Doctor Who Cuttings Archive

Let battle begin again...

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Radio Times logo 2000s.jpg
coverage of series 5, 2010

  1. It's about time (3 April)
  2. (no article) | letters (10 April)
  3. Let battle begin again... | letters (17 April)
  4. (no article) (24 April)
  5. Mrs. Who? | letters (1 May)
  6. (no article) | letters (8 May)
  7. (no article) (15 May)
  8. (no article) (22 May)
  9. (no article) (29 May)
  10. Portrait of our romcom master (5 June)
  11. (no article) (12 June)
  12. 12 weeks that changed my life | letters (19 June)
  13. Matt stoops to conquer (26 June)
  14. The host of Christmas to come (11 December) | Doctor Who is coming to town! (18 December)

coverage of other series
S1 | S2 | S3 | S4 | Specials | S5 | S6 | S7 | S8 | S9 | S10

[edit]

Our favourite baddies are back - bigger than ever! Writer Mark Gatiss in-ves-tig-ates the Daleks' timeless appeal and their Nazi origins

CENTURIES AGO BY your Earth-time, a once proud race - or, to be honest, the Gatiss family in a small semi in County Durham - settled down to watch the telly. It was 1972. Raleigh bikes had been safely stowed. Beans on toast had been scoffed. And there was only one thing on my little mind: Daleks!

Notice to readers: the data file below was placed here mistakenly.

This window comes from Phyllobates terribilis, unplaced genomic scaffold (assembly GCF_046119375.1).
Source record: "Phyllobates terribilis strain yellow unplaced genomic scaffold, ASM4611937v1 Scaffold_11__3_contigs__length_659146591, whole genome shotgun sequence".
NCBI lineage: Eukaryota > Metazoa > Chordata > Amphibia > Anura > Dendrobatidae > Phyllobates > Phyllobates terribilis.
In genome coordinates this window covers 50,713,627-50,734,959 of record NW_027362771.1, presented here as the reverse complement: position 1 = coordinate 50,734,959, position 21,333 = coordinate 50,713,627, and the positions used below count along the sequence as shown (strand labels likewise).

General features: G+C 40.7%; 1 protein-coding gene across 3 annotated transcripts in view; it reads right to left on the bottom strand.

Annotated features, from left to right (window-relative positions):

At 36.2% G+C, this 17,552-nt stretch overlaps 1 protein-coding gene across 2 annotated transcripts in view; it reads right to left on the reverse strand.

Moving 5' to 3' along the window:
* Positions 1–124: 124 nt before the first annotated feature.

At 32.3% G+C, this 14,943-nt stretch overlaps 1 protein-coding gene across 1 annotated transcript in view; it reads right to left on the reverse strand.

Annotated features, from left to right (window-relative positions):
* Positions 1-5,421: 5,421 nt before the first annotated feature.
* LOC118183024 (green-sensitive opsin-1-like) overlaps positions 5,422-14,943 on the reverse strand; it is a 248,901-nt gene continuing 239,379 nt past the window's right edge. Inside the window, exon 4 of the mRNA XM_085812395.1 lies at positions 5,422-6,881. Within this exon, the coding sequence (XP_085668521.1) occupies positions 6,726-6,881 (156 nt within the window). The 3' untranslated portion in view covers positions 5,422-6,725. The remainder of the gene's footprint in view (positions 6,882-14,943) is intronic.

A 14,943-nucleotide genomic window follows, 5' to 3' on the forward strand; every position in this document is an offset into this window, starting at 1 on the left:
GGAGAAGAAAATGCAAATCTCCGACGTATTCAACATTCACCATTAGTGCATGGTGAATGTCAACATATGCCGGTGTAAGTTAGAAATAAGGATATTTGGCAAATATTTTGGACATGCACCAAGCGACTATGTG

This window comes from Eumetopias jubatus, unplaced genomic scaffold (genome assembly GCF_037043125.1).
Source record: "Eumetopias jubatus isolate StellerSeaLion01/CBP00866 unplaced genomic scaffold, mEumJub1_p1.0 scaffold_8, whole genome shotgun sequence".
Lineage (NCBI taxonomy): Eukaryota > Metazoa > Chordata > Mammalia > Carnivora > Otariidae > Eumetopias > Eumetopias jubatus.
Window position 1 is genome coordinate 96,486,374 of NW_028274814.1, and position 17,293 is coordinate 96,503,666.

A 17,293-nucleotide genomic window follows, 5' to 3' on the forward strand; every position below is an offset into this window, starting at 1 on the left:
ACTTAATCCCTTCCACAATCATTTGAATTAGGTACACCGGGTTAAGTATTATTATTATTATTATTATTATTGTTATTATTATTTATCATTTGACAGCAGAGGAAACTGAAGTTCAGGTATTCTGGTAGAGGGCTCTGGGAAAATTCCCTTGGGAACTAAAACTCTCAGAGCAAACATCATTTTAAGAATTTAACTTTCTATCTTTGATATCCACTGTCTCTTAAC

Aged six, I was already mad about Doctor Who and knew that the return of the Daleks meant something special. I'd seen the gorgeous Radio Times cover [overleaf] in the shops, but wasn't allowed to have it as we only got the RT at Christmas. And I knew from whispered conversations with my brother and sister that the Daleks were both the Doctor's archenemies and really scary.

Dreamt up by writer Terry Nation, the Daleks made their debut in 1963 in only the second-ever Doctor Who story. Two races inhabited the devastated planet Skaro, mutating into perfect, blond (and rather fey) pacifists called Thals and ruthless blobs of hate inside metal travelling machines: the Daleks. Obsessed with racial purity and the desire to "exterminate" all life that isn't like them, the Daleks always bore more than a passing resemblance to the Nazis. Although the parallel can be overstated, there is something intrinsically WWII about the hate-spewing, tank-like monsters that has cast a long shadow.

The Daleks were an instant smash - a brilliant combination of Nation's ideas, the chilling staccato voices, and their design, by BBC employee Ray Cusick. Through a combination of budget-restraints and inspiration, he devised the familiar pepper-pot shape, ball-covered skirt, domed head and infamous sink plunger. (It's a testament to the power of this design classic that, when the series returned in 2005, the largely unaltered Dalek immediately captivated a whole new generation of children.)